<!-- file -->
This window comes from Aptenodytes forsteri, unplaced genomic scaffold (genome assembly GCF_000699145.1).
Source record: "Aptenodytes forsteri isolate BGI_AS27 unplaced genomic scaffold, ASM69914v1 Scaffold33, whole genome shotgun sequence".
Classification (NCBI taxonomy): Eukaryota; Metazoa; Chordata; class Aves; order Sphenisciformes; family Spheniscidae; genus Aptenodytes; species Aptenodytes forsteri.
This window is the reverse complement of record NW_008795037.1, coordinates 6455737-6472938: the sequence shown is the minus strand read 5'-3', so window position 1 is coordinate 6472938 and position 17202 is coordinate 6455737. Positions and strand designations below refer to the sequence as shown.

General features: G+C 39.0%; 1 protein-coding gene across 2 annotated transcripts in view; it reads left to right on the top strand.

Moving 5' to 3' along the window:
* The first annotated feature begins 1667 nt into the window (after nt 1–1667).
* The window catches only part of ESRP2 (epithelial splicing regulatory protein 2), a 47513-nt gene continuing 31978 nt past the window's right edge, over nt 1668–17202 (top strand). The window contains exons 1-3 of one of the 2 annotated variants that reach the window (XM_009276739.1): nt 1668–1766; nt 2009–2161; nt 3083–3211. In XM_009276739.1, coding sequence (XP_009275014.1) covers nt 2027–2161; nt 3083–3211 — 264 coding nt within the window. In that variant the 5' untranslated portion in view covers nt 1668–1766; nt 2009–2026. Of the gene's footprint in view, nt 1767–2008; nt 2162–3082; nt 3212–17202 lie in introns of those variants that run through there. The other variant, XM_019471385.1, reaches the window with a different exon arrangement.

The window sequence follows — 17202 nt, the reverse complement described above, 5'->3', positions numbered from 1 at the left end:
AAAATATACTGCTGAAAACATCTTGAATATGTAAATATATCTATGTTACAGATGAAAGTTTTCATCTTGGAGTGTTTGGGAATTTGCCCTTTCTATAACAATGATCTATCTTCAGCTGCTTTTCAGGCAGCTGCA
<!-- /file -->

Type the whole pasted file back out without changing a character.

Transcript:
This window comes from Aptenodytes forsteri, unplaced genomic scaffold (genome assembly GCF_000699145.1).
Source record: "Aptenodytes forsteri isolate BGI_AS27 unplaced genomic scaffold, ASM69914v1 Scaffold33, whole genome shotgun sequence".
Classification (NCBI taxonomy): Eukaryota; Metazoa; Chordata; class Aves; order Sphenisciformes; family Spheniscidae; genus Aptenodytes; species Aptenodytes forsteri.
This window is the reverse complement of record NW_008795037.1, coordinates 6455737-6472938: the sequence shown is the minus strand read 5'-3', so window position 1 is coordinate 6472938 and position 17202 is coordinate 6455737. Positions and strand designations below refer to the sequence as shown.

General features: G+C 39.0%; 1 protein-coding gene across 2 annotated transcripts in view; it reads left to right on the top strand.

Moving 5' to 3' along the window:
* The first annotated feature begins 1667 nt into the window (after nt 1–1667).
* The window catches only part of ESRP2 (epithelial splicing regulatory protein 2), a 47513-nt gene continuing 31978 nt past the window's right edge, over nt 1668–17202 (top strand). The window contains exons 1-3 of one of the 2 annotated variants that reach the window (XM_009276739.1): nt 1668–1766; nt 2009–2161; nt 3083–3211. In XM_009276739.1, coding sequence (XP_009275014.1) covers nt 2027–2161; nt 3083–3211 — 264 coding nt within the window. In that variant the 5' untranslated portion in view covers nt 1668–1766; nt 2009–2026. Of the gene's footprint in view, nt 1767–2008; nt 2162–3082; nt 3212–17202 lie in introns of those variants that run through there. The other variant, XM_019471385.1, reaches the window with a different exon arrangement.

The window sequence follows — 17202 nt, the reverse complement described above, 5'->3', positions numbered from 1 at the left end:
AAAATATACTGCTGAAAACATCTTGAATATGTAAATATATCTATGTTACAGATGAAAGTTTTCATCTTGGAGTGTTTGGGAATTTGCCCTTTCTATAACAATGATCTATCTTCAGCTGCTTTTCAGGCAGCTGCA